You’ve got to create a retirement spending plan (i.e. budget) that’s liveable. We know nobody likes the word “budget,” but unless you’re Elon Musk or Warren Buffet, you’re going to have to give serious thought to where your money is going. You can only spread it so far.
We encourage our clients to create a retirement budget before they retire. Then we suggest they live on that budget for six months while they’re still working.
We want them to see what it’s like in real life (and not just on paper).
Is it workable? Or unbearable?
If you can’t do it, you may not be financially ready.
When you’re financially ready, but not emotionally ready to retire
What about those other folks? The ones who would say, “Yes, I’m financially ready. But truth be told, I’m not emotionally ready.
Here’s what we would say to these people, “It’s okay to keep working.”
Work is a good thing. For many it brings real enjoyment, a sense of fulfillment, a feeling that one is making a valuable contribution. All of that is good stuff.
But here’s where some people get sideways.
They tell themselves–and others, “I’m just not financially ready. I need to work another five years.” But the truth is they are financially ready, they just aren’t ready to admit that they have enough. In fact, that’s a word for all of us to wrestle with: enough.
What is “Enough?”
Enough is a hard word for people to grapple with. As they think about retiring, it’s important they get to that point where they can say, “Yes, I have enough money” and “Yes, I’ve also had enough of the workplace” or “No, I haven’t quite had enough of my work or done enough in my job.”
We need to separate those two distinct concepts in our minds: the amount of money we actually need and the desire we have to make a workplace contribution (i.e., working with others on worthwhile projects that give us a sense of meaning).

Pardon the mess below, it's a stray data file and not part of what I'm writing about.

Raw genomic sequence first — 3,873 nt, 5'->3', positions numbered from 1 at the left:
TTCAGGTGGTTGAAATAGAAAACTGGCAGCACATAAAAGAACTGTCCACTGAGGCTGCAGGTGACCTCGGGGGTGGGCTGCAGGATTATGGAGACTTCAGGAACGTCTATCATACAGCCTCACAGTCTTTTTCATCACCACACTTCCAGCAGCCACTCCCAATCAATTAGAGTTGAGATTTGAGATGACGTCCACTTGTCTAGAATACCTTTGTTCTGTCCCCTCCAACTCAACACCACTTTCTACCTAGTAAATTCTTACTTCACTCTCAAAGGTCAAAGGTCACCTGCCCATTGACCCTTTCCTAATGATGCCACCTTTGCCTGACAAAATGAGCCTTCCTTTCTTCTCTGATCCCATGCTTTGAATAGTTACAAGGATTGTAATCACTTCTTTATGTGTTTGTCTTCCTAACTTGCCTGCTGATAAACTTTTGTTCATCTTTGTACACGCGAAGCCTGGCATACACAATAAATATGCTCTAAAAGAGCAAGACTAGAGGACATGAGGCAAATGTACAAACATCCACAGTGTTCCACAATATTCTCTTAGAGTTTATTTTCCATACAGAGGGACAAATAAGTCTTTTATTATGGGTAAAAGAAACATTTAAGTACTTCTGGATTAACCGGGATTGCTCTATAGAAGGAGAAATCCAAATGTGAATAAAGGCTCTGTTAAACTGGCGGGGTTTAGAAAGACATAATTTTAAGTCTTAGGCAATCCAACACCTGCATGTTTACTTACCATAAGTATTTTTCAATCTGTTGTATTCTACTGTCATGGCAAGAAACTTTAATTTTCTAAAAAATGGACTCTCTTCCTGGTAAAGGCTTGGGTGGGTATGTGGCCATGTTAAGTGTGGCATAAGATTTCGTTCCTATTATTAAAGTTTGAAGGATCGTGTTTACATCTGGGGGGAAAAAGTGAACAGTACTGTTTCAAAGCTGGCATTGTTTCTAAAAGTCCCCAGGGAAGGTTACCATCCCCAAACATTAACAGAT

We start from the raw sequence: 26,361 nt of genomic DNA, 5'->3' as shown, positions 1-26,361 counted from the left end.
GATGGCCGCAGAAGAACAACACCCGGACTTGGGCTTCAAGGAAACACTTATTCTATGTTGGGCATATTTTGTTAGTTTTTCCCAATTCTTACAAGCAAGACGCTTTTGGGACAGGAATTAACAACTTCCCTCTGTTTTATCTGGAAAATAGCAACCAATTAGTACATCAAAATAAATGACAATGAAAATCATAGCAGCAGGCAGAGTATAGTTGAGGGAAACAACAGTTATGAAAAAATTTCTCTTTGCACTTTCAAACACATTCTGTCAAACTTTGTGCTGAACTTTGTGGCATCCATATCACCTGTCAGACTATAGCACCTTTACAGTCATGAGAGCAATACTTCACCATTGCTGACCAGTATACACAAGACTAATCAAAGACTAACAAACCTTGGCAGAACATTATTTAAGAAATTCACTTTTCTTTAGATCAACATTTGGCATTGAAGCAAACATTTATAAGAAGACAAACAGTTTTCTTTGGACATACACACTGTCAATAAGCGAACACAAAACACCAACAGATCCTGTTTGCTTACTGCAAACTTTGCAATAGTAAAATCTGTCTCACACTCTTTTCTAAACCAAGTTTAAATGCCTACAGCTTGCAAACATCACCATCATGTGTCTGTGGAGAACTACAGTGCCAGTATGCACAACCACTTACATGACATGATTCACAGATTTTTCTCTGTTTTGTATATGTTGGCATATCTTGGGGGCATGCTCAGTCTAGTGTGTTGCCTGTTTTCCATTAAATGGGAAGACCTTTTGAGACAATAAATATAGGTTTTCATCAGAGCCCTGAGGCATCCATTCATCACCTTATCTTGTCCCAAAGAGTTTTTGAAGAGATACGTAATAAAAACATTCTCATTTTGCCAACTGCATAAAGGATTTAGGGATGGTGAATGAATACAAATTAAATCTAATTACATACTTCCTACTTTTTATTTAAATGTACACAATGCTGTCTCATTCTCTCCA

Look at your portfolio. Talk to your advisor. Determine how much money you’re going to need. If you have enough, great!
Next, you have look at your heart and determine if you want to retire. If you have the money to quit, but not the desire, then emotionally you’re not ready.
In that case, you may consider:
- Delaying your retirement. Work till it’s no longer satisfying for you.
- Considering a phased retirement. If your job/employer will allow it, cut back on your hours, and enjoy the best of both worlds.
- Take time to get emotionally ready. Some put off retirement (even though they have more than enough assets) because they don’t have a clue what they’d do with themselves all day every day if they weren’t going to the office! If this is you, begin discussing with your spouse or close friends what a fulfilling retirement could look like. As you talk about your options, you may find your desires changing.
At Christy Capital, we believe the season of retirement is a prime opportunity to pursue your dreams.
If you’re serious about turning all your wants and wishes into workable plans, we’re here to help.
Call us at (877) 864-1145. Let us help you wrestle with those questions.
Don’t be like so many who wait too long. Begin the process now. We can help you move from a great career to a meaningful retirement.